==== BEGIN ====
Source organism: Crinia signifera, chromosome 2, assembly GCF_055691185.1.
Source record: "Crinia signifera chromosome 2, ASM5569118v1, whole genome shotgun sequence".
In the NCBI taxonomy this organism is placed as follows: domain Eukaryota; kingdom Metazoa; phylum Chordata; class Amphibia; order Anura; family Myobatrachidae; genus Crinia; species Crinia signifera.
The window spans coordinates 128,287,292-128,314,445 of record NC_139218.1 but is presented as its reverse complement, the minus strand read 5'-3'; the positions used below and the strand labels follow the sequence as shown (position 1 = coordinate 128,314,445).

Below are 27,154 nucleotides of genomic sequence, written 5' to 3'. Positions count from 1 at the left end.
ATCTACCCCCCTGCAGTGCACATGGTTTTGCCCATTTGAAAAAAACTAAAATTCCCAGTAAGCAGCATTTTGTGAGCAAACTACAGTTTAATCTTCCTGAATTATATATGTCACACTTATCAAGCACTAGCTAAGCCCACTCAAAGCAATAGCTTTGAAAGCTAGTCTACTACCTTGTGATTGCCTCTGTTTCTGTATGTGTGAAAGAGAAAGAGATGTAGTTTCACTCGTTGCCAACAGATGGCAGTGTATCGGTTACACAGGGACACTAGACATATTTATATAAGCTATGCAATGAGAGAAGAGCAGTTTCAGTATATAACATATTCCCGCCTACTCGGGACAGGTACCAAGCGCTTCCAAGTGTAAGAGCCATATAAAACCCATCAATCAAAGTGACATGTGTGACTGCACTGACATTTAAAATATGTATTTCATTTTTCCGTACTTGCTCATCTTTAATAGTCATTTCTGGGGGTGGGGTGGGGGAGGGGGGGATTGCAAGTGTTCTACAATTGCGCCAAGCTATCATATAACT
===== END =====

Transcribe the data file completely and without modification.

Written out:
Source organism: Crinia signifera, chromosome 2, assembly GCF_055691185.1.
Source record: "Crinia signifera chromosome 2, ASM5569118v1, whole genome shotgun sequence".
In the NCBI taxonomy this organism is placed as follows: domain Eukaryota; kingdom Metazoa; phylum Chordata; class Amphibia; order Anura; family Myobatrachidae; genus Crinia; species Crinia signifera.
The window spans coordinates 128,287,292-128,314,445 of record NC_139218.1 but is presented as its reverse complement, the minus strand read 5'-3'; the positions used below and the strand labels follow the sequence as shown (position 1 = coordinate 128,314,445).

Below are 27,154 nucleotides of genomic sequence, written 5' to 3'. Positions count from 1 at the left end.
ATCTACCCCCCTGCAGTGCACATGGTTTTGCCCATTTGAAAAAAACTAAAATTCCCAGTAAGCAGCATTTTGTGAGCAAACTACAGTTTAATCTTCCTGAATTATATATGTCACACTTATCAAGCACTAGCTAAGCCCACTCAAAGCAATAGCTTTGAAAGCTAGTCTACTACCTTGTGATTGCCTCTGTTTCTGTATGTGTGAAAGAGAAAGAGATGTAGTTTCACTCGTTGCCAACAGATGGCAGTGTATCGGTTACACAGGGACACTAGACATATTTATATAAGCTATGCAATGAGAGAAGAGCAGTTTCAGTATATAACATATTCCCGCCTACTCGGGACAGGTACCAAGCGCTTCCAAGTGTAAGAGCCATATAAAACCCATCAATCAAAGTGACATGTGTGACTGCACTGACATTTAAAATATGTATTTCATTTTTCCGTACTTGCTCATCTTTAATAGTCATTTCTGGGGGTGGGGTGGGGGAGGGGGGGATTGCAAGTGTTCTACAATTGCGCCAAGCTATCATATAACT